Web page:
There were a number of things that drew me here. Meadville is an excellent organization. There’s a lot about that hospital that I miss, and there are a number of areas where it is truly among the leaders in the nation and has been ranked that way.
Ohio Valley did bring a larger more complex organization, which was an appeal to me. I like a challenge, and this definitely brought that in terms of size and scale with two hospitals — and more silos to deal with, so more opportunities to drive some change. The leaner organization here I thought would be an interesting challenge. It’s one that I didn’t necessarily relish, but at the same time, I could see that they were being successful with a smaller IT organization supporting a larger hospital system, and so I wanted to see how that would work. The responsibility they offered me here was a little bit broader than Meadville because I also have medical records, coding, and clinical informatics reporting up to me, which I did not have at Meadville, so that gives me a broader business role to be involved with the rest of the organization.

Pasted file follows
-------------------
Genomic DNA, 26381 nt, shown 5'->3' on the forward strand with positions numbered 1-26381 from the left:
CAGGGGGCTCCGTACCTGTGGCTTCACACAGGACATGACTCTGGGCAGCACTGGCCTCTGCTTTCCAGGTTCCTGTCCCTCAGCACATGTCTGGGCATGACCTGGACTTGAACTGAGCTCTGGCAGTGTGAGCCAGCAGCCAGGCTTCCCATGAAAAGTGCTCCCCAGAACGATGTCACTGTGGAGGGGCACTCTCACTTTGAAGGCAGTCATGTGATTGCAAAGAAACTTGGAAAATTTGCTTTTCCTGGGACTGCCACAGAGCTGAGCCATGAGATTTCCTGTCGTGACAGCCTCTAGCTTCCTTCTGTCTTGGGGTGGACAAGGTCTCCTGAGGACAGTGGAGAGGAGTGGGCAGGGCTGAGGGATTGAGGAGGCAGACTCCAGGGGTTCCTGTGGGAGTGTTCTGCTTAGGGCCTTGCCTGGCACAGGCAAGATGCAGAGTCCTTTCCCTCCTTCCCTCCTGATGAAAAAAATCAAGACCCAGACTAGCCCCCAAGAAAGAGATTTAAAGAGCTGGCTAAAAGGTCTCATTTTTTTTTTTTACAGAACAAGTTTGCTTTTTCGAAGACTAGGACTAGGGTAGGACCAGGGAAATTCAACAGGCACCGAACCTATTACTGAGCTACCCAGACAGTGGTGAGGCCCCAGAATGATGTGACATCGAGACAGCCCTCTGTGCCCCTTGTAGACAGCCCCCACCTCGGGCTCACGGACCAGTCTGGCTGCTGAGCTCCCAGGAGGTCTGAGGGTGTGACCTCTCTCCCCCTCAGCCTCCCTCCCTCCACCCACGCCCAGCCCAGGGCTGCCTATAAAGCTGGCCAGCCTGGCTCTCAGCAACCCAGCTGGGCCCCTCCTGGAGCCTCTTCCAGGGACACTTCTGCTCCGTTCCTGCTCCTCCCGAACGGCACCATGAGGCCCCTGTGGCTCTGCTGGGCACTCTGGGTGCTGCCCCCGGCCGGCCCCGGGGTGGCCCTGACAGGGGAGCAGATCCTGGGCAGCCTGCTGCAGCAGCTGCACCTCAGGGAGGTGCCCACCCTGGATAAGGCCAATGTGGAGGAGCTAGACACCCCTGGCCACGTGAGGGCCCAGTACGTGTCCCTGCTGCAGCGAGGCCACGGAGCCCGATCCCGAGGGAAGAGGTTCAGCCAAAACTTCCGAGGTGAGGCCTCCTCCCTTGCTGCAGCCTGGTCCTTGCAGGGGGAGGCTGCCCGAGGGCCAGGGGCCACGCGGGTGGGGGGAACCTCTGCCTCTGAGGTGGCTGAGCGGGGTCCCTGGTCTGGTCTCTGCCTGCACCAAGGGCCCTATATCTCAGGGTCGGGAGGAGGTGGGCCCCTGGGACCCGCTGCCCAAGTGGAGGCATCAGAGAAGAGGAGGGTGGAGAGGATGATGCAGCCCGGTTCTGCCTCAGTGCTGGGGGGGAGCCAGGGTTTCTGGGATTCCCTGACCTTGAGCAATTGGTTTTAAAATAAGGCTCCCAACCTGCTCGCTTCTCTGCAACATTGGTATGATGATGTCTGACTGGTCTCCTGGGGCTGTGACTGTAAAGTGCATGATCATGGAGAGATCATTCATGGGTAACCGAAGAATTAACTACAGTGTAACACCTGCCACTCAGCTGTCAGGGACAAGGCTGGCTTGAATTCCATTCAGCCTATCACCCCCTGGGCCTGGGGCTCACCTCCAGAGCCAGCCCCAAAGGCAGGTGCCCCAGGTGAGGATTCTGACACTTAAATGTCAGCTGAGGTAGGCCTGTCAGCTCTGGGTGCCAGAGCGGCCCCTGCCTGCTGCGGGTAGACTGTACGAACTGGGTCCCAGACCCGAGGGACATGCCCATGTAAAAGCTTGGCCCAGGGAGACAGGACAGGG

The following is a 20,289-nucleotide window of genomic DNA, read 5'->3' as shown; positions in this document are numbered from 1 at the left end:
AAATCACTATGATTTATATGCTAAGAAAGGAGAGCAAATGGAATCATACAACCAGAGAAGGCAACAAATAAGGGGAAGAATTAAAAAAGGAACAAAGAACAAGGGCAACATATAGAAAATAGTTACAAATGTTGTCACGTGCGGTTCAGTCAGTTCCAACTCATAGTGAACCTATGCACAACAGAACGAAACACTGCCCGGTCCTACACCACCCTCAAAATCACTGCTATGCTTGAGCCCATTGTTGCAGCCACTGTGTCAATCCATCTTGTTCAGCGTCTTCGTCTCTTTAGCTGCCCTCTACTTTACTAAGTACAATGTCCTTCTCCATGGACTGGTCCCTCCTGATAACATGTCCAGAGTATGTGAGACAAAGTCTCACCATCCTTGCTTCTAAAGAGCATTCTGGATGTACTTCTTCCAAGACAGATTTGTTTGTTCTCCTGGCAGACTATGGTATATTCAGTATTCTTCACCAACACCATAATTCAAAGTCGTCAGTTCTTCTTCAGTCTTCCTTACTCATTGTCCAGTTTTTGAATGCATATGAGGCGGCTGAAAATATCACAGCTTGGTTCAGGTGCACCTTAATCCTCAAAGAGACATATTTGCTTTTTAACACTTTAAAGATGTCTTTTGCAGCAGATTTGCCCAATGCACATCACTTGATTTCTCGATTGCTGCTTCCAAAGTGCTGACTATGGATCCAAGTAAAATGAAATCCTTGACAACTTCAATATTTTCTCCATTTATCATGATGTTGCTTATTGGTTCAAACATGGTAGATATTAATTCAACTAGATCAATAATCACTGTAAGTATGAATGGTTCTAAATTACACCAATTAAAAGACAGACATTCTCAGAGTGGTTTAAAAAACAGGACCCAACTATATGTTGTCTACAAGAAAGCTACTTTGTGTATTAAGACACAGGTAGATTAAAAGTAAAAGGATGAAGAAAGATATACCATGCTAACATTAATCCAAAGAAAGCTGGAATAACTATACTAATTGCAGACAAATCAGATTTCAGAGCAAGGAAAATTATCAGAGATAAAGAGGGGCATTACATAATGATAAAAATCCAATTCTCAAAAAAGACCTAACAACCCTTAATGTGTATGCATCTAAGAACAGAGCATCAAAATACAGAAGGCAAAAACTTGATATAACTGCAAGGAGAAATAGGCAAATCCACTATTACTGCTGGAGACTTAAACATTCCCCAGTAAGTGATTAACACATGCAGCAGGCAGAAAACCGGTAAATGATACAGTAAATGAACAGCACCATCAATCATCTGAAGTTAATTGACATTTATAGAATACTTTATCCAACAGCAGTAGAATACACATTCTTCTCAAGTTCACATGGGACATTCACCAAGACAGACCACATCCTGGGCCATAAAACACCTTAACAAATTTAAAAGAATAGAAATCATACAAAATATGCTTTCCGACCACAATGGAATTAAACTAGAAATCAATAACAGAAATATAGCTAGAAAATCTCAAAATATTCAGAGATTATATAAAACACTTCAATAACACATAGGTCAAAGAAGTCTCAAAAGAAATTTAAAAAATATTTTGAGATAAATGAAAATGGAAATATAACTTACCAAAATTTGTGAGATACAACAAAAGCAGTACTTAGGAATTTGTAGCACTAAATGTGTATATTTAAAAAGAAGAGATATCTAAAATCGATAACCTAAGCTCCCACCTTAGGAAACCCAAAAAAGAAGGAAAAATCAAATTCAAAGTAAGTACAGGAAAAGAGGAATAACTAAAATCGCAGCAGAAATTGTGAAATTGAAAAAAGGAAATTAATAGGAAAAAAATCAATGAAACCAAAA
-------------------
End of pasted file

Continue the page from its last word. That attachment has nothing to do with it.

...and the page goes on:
I was pleased with the leadership team here and their drive for change, and especially the importance that they saw in making this project work well. After I met them, they really placed a lot of importance in the CIO position. I have frankly much more access and better access to physicians and driving decisions of the medical leadership here, than I had at Meadville. And in many ways, I think that they make us more successful, because sometimes I couldn’t get decisions to happen, especially on things like mandating physician training. It’s much easier to make those decisions happen here because I have much more direct access and control of those discussions and the decision processes here than I had there.